In the last year, simply through the Anthem and Office of Personnel Management hacks alone, hackers gained access to the Social Security numbers of nearly one in three Americans. Many people naively believe that, because no one has cleared out their bank accounts or opened false credit cards in their names, hackers simply decided not to use their Social Security numbers.
In reality, your information has already been compromised, whether you know it or not.
How Hackers Use Stolen Data
Your Social Security number is like the master key to your financial life. Imagine attempting to purchase a house and finding out that several credit cards have been opened in your name — no bank is going to give you a loan when you have tens of thousands of dollars in outstanding debt.
As scary as that might sound, there are far worse things hackers can do with your Social Security number:
- Open Credit Lines
A simple credit card isn’t the only line of credit you should be worried about. Bank loans and predatory payday loans (which usually come with a nearly 400 percent annual percentage rate) are fair game. Most thieves aren’t worried about what they do to others’ credit scores or debt loads after they take the money and run.
- Drain Accounts
Checking and savings accounts are a start, but hackers gladly let victims pay those early-withdrawal penalties as they move on to 401(k)s and individual retirement accounts.
- Frame Others
Even the simplest case of identity theft takes years to recover from, but with the right information, identity thieves can frame you for their crimes while they take your money and run. For one innocent man, this led to multiple arrests and jail stints.
Despite what you see in the movies, it doesn’t take a computer genius to steal a Social Security number. Hackers can steal identities in several ways.
How Hackers Get Information
Your Social Security number isn’t safe, no matter what you’ve been told. Besides the fact that you’re constantly asked to give it away, hackers have their own methods for getting ahold of it — even when you think you’re on the safest website known to man.
The easiest method, social engineering, works by tricking people into giving up their information willingly. A thief will call, pretending to be a debt collector or similar entity, asking someone to verify her information before the call can proceed. A lot of times, the thief will threaten a lawsuit if he doesn’t receive money from the innocent person on the other end of the line — prompting the person to both give up her personal information and give him money over the phone.
Once he has that personal information, he can use it to get whatever he wants.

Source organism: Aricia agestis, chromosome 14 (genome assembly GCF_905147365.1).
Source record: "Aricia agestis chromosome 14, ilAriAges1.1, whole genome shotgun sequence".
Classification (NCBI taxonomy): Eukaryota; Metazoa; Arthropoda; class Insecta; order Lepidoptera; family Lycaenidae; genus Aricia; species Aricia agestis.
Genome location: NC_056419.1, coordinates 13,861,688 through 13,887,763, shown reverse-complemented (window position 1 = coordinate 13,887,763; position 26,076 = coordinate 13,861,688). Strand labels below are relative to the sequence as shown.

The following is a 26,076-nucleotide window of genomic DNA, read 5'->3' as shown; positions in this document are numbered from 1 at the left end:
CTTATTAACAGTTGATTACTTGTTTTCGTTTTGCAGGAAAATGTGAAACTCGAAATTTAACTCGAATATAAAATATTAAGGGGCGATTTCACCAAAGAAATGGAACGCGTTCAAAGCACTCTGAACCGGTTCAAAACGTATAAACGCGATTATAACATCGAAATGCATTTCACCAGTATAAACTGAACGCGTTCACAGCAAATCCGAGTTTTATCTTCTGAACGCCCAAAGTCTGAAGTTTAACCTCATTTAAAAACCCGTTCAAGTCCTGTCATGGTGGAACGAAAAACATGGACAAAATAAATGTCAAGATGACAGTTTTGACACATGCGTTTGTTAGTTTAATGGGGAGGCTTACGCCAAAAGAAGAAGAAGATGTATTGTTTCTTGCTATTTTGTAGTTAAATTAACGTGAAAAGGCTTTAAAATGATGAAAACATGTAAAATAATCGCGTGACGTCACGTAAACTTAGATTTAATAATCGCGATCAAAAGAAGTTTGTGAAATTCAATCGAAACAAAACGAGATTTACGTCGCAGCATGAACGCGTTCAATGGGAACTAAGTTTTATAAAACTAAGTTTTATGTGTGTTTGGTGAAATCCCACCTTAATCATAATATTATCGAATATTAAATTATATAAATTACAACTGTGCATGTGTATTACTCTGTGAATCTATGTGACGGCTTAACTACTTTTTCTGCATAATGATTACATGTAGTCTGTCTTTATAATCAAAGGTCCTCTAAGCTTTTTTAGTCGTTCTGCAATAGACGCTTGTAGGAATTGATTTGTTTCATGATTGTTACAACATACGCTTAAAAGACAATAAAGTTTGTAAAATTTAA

Another method comes from rudimentary vectors. A vector refers to the way a thief accesses someone’s information — rudimentary vectors are the simplest. Emails with links to fake websites ask users to enter their sensitive information. These emails will sometimes appear to be from a trusted institution, like a bank or an employer.
But just because hackers usually don’t need to resort to advanced techniques doesn’t mean they can’t. By spending just $300, some hackers recently built a machine that can steal confidential information simply by being near a computer.
The Social Security number is dead, but until new methods become reality, a consumer’s best strategy is to stay vigilant.
How to Stay Protected
With all the ways hackers can access information, it’s quite likely that every American has an at-risk or compromised identity. To mitigate the damages, people must remain alert and act on any suspicious account updates.
Credit protection services, such as Bank of America’s Privacy Assist, provide protection for people trying to stay ahead of thieves by monitoring potential weaknesses and alerting users to dangers. When you see a suspicious line of credit or an unknown inquiry into your credit — even if it seems trivial — call and double-check.
Nothing replaces due diligence, and many people simply ignore the risks. Nearly 75 percent of people would not immediately act to protect their identity if they heard news of a potential data breach; of that number, almost half would completely ignore the alert.
It’s almost impossible to stop a determined thief, but preparing to respond quickly can save victims most of the time, expense, and stress of an identity theft.
About the Author: Daniel Riedel is the CEO of New Context, a rapidly growing consulting company in the heart of downtown San Francisco that specializes in lean security and helping companies build better software. Daniel has experience in engineering, operations, analytics, and product development. Previously, he founded a variety of ventures that worked with companies such as Disney, AT&T, and the National Science Foundation.